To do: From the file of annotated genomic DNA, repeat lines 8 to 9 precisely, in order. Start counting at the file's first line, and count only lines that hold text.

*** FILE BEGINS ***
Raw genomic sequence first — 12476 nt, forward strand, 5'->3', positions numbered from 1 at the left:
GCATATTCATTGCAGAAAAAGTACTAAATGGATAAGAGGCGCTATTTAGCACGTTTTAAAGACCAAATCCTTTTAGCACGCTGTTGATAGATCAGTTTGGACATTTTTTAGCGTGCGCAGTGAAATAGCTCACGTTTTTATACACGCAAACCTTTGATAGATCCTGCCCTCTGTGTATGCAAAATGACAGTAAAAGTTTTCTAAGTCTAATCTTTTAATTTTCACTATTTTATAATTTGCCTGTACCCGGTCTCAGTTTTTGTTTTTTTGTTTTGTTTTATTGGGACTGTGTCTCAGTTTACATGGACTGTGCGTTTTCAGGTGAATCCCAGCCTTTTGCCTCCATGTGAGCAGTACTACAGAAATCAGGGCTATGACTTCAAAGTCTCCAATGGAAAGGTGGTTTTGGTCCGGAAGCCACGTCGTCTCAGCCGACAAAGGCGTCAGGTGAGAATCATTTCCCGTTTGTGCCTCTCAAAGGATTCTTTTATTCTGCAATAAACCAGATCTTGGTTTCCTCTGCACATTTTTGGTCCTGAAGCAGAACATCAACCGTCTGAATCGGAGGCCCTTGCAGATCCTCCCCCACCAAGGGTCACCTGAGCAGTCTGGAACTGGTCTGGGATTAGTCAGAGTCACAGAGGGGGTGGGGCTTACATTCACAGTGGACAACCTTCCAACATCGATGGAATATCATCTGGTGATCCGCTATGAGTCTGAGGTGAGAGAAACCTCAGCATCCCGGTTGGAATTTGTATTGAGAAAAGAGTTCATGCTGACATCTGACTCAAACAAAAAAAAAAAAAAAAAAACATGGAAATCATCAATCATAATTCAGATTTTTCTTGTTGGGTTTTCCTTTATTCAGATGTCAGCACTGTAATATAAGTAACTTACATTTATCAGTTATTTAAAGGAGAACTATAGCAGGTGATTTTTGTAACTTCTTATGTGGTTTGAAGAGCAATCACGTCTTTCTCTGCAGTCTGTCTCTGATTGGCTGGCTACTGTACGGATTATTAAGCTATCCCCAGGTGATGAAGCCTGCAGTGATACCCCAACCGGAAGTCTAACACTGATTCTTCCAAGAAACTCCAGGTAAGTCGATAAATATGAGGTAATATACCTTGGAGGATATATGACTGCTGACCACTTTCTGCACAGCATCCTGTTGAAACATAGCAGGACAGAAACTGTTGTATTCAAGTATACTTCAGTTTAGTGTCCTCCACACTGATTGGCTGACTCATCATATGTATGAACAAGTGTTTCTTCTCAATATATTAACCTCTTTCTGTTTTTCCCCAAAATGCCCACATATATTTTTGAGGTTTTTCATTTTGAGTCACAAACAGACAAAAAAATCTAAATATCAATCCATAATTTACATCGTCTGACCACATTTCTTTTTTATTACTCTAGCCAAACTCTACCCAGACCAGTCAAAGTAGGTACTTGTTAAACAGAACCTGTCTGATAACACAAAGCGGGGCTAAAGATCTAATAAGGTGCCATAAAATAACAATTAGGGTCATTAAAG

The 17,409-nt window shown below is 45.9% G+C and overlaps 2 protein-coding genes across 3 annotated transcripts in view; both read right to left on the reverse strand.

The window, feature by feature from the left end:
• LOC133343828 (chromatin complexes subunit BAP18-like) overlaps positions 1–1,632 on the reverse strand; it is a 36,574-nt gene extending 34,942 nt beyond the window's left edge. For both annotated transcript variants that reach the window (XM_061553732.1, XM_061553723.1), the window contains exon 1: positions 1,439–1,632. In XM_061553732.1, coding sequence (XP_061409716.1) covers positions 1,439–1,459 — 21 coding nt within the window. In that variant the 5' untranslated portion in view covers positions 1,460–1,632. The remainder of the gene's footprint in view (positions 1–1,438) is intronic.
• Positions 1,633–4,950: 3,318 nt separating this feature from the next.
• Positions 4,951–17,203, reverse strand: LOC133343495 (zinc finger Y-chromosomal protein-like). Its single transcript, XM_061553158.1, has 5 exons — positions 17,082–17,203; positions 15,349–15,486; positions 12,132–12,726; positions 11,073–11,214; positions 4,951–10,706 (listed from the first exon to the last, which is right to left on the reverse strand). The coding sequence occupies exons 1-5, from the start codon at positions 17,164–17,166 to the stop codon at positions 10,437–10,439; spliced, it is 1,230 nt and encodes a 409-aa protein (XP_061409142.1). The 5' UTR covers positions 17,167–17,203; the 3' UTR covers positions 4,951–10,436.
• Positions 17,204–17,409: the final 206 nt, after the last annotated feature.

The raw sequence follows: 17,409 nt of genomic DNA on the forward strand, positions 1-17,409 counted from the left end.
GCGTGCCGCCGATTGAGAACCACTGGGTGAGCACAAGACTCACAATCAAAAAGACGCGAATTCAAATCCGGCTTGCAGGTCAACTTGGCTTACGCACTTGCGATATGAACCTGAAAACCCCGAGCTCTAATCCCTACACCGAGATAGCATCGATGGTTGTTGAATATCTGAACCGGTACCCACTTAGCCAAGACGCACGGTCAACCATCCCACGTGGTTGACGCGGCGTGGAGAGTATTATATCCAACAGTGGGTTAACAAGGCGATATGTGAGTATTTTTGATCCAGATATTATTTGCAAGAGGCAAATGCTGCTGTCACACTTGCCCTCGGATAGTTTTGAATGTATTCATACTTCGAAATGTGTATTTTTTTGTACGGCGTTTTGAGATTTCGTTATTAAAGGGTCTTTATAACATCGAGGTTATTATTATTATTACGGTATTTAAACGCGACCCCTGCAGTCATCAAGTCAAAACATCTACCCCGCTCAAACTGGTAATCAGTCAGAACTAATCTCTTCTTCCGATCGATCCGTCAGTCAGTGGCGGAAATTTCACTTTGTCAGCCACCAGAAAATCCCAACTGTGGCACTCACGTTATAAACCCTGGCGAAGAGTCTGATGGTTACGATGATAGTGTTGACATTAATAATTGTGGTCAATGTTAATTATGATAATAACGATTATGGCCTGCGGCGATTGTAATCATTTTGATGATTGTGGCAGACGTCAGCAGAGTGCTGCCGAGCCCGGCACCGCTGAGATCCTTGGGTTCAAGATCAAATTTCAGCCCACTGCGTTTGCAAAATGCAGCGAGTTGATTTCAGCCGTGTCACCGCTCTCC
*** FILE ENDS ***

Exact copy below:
• Positions 17,204–17,409: the final 206 nt, after the last annotated feature.

The raw sequence follows: 17,409 nt of genomic DNA on the forward strand, positions 1-17,409 counted from the left end.